Alright, I’ll admit it. I skipped class all day. That’s right, you heard me — I didn’t even go to one stinking lecture.
But I’ll tell you why.
I was busy listening to the Missouri Honor Medal master classes in Fred Smith Forum in the J-School all day. I was trying to soak in as much knowledge as I possibly could from some very fine, extremely talented people in the field of journalism.
Over the course of the day, I heard lectures and a panel featuring a former New York Times editor, the author of one of my favorite books, Nickled and Dimed,a National Geographic photographer, CBS’ senior White House correspondent and the editor-in-chief of CNN Digital.
There is nothing quite as stimulating as learning from people who have “been there” so to speak, to hear their struggles and learn from their mistakes, but I get most excited when I am able to identify with them on a very basic level. Sure, I may never be Barbara Ehrenreich (the author of Nickled and Dimed among other books and essays), but she had the quote of the day for me.
She was speaking in a panel about women in the media, which was very inspiring in and of itself, and someone asked a question about why the three women kept doing journalism even when the chances of finding success and having a “normal” life were slim to none.
All of them spoke of passion, but for Barbara it was a little bit more simple than that.
“I just don’t understand most people’s lives … I don’t understand how they don’t die of boredom. I have to have an adventure.”
For me, that’s about as true as it gets. I cannot sit idly and watch the world go by; I can’t sit at a nine-to-five job and come home at the end of the day and turn my brain off; I am incapable of thinking in black and white or in the here and now. To me, life is much too colorful to be “normal.” I must have an adventure.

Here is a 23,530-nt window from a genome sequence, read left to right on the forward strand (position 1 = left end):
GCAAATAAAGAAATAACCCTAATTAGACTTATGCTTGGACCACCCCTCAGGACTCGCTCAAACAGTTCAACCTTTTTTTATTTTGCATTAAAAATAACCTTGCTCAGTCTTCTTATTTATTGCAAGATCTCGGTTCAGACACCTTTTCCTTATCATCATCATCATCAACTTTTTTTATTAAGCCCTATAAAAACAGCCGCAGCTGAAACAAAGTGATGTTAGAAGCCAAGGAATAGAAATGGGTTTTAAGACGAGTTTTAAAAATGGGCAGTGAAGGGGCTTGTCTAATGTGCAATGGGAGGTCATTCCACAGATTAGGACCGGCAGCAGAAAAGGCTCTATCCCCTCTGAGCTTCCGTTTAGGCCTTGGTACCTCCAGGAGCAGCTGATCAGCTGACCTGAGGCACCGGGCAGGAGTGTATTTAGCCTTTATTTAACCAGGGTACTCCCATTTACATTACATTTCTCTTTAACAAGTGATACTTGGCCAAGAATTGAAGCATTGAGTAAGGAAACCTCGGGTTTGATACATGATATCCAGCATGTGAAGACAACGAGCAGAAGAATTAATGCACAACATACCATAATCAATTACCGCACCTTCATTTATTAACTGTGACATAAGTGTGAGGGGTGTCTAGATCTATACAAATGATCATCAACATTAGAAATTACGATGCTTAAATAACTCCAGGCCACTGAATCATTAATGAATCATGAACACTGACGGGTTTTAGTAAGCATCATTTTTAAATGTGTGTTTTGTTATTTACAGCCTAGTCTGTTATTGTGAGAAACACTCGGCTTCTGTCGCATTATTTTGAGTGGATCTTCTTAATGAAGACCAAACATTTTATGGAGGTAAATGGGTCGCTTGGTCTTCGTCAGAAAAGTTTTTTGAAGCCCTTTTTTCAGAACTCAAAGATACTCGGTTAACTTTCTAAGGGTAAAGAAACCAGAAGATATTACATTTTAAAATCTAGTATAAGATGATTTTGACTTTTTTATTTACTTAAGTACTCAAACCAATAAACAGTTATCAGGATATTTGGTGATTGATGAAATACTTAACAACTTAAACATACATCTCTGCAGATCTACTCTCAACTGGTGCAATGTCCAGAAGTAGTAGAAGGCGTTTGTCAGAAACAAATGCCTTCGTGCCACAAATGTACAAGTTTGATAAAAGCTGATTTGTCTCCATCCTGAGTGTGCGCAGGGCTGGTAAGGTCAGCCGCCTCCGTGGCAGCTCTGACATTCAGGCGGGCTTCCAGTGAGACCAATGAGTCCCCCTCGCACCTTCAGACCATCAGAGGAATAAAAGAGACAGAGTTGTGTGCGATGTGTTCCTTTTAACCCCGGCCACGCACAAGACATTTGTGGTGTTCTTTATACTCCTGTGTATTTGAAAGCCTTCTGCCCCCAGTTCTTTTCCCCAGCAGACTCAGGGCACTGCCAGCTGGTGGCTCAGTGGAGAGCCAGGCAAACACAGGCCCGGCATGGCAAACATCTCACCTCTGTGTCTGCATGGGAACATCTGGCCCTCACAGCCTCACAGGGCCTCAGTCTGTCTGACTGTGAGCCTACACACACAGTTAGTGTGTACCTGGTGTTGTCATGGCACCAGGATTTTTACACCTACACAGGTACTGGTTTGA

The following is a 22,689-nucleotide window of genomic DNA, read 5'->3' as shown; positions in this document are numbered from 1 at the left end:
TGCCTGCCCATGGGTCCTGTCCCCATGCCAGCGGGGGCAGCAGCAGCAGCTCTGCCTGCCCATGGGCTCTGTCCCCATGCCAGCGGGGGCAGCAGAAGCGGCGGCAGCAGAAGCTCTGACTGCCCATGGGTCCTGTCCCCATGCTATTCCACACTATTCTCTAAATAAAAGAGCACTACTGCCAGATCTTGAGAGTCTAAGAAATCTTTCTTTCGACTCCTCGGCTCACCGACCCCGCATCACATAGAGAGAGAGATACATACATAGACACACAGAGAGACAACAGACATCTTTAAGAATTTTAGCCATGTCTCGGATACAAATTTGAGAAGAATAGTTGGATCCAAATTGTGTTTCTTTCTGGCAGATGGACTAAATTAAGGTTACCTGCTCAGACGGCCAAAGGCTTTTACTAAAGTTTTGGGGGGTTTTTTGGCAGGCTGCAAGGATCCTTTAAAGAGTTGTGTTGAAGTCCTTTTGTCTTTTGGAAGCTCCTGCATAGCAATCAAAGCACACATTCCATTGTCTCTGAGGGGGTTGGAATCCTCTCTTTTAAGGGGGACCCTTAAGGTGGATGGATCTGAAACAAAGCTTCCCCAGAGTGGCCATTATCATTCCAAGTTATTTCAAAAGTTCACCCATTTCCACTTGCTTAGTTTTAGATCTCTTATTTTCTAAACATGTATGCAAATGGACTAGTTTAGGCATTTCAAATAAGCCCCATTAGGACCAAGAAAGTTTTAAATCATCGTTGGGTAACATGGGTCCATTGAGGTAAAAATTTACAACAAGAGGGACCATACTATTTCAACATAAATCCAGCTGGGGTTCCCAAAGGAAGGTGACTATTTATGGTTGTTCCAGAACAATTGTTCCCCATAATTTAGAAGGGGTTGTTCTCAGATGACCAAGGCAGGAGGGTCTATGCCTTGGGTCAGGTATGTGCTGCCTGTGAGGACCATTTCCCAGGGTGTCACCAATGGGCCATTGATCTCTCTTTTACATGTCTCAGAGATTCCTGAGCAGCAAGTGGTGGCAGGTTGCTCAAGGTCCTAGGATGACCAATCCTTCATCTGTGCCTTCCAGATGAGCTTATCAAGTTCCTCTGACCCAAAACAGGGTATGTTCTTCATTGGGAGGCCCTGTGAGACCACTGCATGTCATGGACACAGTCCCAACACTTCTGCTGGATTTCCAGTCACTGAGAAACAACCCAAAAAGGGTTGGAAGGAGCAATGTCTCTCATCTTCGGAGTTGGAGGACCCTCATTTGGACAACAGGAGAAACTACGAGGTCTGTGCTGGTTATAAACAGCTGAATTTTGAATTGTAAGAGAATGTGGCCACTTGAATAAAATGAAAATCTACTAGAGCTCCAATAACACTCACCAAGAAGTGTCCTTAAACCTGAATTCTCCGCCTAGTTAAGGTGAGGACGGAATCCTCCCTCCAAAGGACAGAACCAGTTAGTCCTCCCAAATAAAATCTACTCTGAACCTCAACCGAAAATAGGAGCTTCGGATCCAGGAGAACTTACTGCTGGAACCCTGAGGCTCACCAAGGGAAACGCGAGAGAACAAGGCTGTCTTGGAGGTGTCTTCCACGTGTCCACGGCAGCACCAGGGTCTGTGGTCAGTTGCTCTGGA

I read a column by David Brooks earlier this week in the New York Times about Lady Gaga and her “life of passion.” It had a couple paragraphs in it that I’d like to share.
“I suppose that people who live with passion start out with an especially intense desire to complete themselves. We are the only animals who are naturally unfinished. We have to bring ourselves to fulfillment, to integration and to coherence.
Some people are seized by this task with a fierce longing. Maybe they are propelled by wounds that need urgent healing or by a fear of loneliness or fragmentation. Maybe they are driven by some glorious fantasy to make a mark on the world. But they often have a fervent curiosity about their inner natures and an unquenchable thirst to find some activity that they can pursue wholeheartedly, without reservation.”
I love pursuing stories because it helps me to find that part of myself that I constantly feel I’m missing. I’m full when I’m telling stories, and I love the way it feels to put it all into the world for consumption.
In short, the whole practice of journalism inspires me — I’m never bored.